Friday 14 October 2016

Raising Nixon's Ghost.

Political Pathology: Once again, the United States risks falling under the spell of a man pathologically incapable of quarantining his own disreputable impulses from the immense powers of the supreme political office he is seeking.
IN THE FINAL, desperate days of the Nixon Administration, a crucial instruction was communicated to the commanders of military bases in or near the American capital. Any  presidential order pertaining to the disposition of units under their command should be obeyed only if it was countersigned by James Schlesinger, the Secretary of Defence.
That was how seriously the situation had deteriorated in the early months of 1974. Senior figures in the government of the United States were taking grim precautions against the possibility that Richard Nixon, acting in his capacity as Commander-in-Chief of the armed forces, might attempt to forestall his imminent impeachment by ordering tanks onto the streets of Washington DC.
Why was the prospect of such an unprecedented abuse of presidential power considered plausible? The answer lies in what came to be known as the “Saturday Night Massacre”.
On Saturday, 20 October 1973, President Nixon ordered his Attorney General, Elliot Richardson, to sack Archibald Cox, the Independent Special Prosecutor appointed by the Justice Department to investigate the Watergate scandal. Cox’s investigation had advanced perilously close to the Oval Office and Nixon wanted him gone.
Richardson refused to obey the President’s order and immediately tended his resignation. Upon being given the same instruction, the Deputy Attorney General of the United States, William Ruckelhaus, also refused and resigned. Undaunted, Nixon ordered the Solicitor General of the United States, Robert Bork, brought to the White House. After swearing-in Bork as his new Attorney General, Nixon immediately ordered him to sack Cox. With considerable reluctance, Bork complied.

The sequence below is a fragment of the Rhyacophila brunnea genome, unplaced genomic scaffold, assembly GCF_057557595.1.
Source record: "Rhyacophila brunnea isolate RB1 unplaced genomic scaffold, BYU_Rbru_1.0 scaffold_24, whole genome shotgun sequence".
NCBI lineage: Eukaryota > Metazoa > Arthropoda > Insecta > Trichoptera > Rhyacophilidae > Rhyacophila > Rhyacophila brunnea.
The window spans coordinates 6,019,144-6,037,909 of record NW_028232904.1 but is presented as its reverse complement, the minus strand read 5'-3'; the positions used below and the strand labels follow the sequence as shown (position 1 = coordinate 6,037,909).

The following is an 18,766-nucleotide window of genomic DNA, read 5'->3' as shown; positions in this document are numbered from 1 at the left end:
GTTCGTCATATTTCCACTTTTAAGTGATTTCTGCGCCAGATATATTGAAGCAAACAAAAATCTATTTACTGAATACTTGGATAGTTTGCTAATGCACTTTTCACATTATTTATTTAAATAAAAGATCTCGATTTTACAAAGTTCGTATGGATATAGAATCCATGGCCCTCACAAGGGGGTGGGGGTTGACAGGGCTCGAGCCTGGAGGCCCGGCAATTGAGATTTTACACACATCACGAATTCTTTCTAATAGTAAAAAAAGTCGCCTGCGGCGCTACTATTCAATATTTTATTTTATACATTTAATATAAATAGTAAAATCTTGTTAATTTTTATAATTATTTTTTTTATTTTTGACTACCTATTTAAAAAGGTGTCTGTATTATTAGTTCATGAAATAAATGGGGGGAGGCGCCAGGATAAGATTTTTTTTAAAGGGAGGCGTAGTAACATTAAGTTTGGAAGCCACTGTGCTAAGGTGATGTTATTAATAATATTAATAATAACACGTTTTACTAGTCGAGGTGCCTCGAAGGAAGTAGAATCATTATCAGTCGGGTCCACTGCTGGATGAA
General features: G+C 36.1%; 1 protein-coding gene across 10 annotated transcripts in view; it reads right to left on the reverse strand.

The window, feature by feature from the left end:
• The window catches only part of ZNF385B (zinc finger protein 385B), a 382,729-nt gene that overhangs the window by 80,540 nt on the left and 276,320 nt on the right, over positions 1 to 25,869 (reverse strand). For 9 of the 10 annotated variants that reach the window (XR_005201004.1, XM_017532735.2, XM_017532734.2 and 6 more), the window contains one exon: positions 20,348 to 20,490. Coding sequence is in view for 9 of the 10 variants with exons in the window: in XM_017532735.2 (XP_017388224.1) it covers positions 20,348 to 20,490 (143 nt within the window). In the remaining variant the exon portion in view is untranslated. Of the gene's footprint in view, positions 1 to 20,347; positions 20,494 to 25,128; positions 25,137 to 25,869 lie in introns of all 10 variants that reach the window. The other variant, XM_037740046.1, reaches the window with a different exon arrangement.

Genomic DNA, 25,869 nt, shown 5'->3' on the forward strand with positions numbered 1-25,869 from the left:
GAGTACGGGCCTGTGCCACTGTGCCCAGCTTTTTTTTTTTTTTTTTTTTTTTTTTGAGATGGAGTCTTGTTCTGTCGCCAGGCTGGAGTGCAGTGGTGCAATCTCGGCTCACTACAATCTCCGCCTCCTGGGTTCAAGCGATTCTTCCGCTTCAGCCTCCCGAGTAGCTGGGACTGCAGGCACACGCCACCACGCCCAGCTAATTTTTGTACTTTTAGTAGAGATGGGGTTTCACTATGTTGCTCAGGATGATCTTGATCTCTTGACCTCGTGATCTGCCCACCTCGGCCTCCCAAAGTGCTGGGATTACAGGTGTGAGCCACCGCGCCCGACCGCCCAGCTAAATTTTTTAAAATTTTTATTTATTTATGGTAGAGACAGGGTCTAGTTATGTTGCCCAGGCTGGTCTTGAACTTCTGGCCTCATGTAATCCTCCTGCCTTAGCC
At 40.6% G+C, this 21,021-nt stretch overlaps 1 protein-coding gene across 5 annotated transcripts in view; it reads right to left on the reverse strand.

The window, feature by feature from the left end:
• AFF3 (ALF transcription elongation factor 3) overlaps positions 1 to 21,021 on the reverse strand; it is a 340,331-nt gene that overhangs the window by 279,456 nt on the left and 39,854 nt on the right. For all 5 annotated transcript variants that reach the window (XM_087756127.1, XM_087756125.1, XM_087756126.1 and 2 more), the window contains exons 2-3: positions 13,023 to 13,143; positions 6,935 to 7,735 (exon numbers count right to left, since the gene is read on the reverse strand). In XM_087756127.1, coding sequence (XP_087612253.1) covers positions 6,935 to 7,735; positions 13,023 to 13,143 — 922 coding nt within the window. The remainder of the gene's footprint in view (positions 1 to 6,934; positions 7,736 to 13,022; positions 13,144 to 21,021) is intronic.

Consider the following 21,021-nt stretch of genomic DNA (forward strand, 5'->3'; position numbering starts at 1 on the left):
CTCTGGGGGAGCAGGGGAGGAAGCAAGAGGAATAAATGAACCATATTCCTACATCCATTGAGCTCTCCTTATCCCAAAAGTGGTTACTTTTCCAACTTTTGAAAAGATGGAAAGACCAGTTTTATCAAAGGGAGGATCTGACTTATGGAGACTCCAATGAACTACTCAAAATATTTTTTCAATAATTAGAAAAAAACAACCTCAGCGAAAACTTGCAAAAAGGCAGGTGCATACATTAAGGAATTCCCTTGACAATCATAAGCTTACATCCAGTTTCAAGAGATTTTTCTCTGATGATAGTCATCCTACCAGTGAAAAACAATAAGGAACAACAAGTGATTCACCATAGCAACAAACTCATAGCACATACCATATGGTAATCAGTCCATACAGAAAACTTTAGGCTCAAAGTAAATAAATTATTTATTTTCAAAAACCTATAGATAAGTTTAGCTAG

It was the Saturday Night Massacre that finally drove American public opinion towards impeachment. The President’s evident contempt for the US Constitution and the Rule of Law made the Watergate accusations all-too-believable. The events of 20 October also caused a number of senior White House officials and Cabinet members to wonder just how far Nixon would be prepared to go to avoid impeachment, arraignment, almost certain conviction, and, quite possibly, incarceration.
For students of American history these forty-year-old events have been pulled into sharp focus by Donald Trump’s threat to put Hillary Clinton in jail. Routinely castigating his opponent as “Crooked Hillary”, Trump used the occasion of last Sunday’s Second Presidential Debate to inform his opponent that: “If I win, I am going to instruct my attorney general to get a special prosecutor to look into your situation.” When Clinton responded: “It’s just awfully good that someone with the temperament of Donald Trump is not in charge of the law in our country.” Trump shot back: “Because you’d be in jail.”
This is a chillingly Nixonian exchange. Once again, the United States risks falling under the spell of a man pathologically incapable of quarantining his own disreputable impulses from the immense powers of the supreme political office he is seeking.
The attempt to establish an “imperial presidency”, began in 1937 with Franklin Roosevelt’s unsuccessful bid to pack the Supreme Court. By the end of the 1960s, it was threatening to turn the American Constitution into a museum piece.
The Watergate scandal and Nixon’s downfall had vindicated the Founding Fathers’ commitment to the doctrine of the  “separation of powers”. Under the US Constitution, a President Trump has no more right to hire a special prosecutor than President Nixon had to fire one. In a democracy, presidents don’t put people in jail, courts do – and only after the accused has been found guilty, at a fair trial, according to law.
Unfortunately, two generations of Americans have grown to maturity since the Saturday Night Massacre, and the lessons of Watergate are only now recalled by ageing Baby Boomers.
But if the “great silent majority” that re-elected Nixon in 1972 were voting for a strong leader to quell the waning “youth revolt” and restore “law and order” (i.e. repress African-Americans) the ambitions of the marginalised white males currently cheering-on Donald Trump are much more perilous.